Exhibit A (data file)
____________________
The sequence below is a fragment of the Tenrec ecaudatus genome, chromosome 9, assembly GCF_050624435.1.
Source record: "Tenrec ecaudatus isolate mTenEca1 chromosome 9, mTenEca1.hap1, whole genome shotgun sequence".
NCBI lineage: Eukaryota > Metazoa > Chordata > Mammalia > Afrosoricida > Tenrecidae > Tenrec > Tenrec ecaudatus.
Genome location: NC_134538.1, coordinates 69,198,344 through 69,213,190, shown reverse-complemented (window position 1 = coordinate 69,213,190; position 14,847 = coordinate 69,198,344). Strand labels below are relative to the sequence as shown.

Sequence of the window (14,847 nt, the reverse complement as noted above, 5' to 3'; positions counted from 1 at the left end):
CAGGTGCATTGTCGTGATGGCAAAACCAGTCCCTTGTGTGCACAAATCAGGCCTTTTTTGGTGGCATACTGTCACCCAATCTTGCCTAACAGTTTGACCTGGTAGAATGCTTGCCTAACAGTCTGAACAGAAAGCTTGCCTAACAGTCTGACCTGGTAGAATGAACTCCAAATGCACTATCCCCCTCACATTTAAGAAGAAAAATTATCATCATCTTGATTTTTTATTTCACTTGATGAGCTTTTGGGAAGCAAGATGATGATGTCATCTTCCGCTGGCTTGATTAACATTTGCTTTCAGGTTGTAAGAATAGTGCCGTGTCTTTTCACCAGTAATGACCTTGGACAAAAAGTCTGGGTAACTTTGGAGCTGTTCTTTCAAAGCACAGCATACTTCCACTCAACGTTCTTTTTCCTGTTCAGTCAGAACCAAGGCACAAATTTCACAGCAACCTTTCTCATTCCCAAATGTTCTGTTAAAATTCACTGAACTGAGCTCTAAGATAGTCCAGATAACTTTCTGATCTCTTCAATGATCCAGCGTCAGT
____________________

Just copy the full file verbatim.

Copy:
The sequence below is a fragment of the Tenrec ecaudatus genome, chromosome 9, assembly GCF_050624435.1.
Source record: "Tenrec ecaudatus isolate mTenEca1 chromosome 9, mTenEca1.hap1, whole genome shotgun sequence".
NCBI lineage: Eukaryota > Metazoa > Chordata > Mammalia > Afrosoricida > Tenrecidae > Tenrec > Tenrec ecaudatus.
Genome location: NC_134538.1, coordinates 69,198,344 through 69,213,190, shown reverse-complemented (window position 1 = coordinate 69,213,190; position 14,847 = coordinate 69,198,344). Strand labels below are relative to the sequence as shown.

Sequence of the window (14,847 nt, the reverse complement as noted above, 5' to 3'; positions counted from 1 at the left end):
CAGGTGCATTGTCGTGATGGCAAAACCAGTCCCTTGTGTGCACAAATCAGGCCTTTTTTGGTGGCATACTGTCACCCAATCTTGCCTAACAGTTTGACCTGGTAGAATGCTTGCCTAACAGTCTGAACAGAAAGCTTGCCTAACAGTCTGACCTGGTAGAATGAACTCCAAATGCACTATCCCCCTCACATTTAAGAAGAAAAATTATCATCATCTTGATTTTTTATTTCACTTGATGAGCTTTTGGGAAGCAAGATGATGATGTCATCTTCCGCTGGCTTGATTAACATTTGCTTTCAGGTTGTAAGAATAGTGCCGTGTCTTTTCACCAGTAATGACCTTGGACAAAAAGTCTGGGTAACTTTGGAGCTGTTCTTTCAAAGCACAGCATACTTCCACTCAACGTTCTTTTTCCTGTTCAGTCAGAACCAAGGCACAAATTTCACAGCAACCTTTCTCATTCCCAAATGTTCTGTTAAAATTCACTGAACTGAGCTCTAAGATAGTCCAGATAACTTTCTGATCTCTTCAATGATCCAGCGTCAGT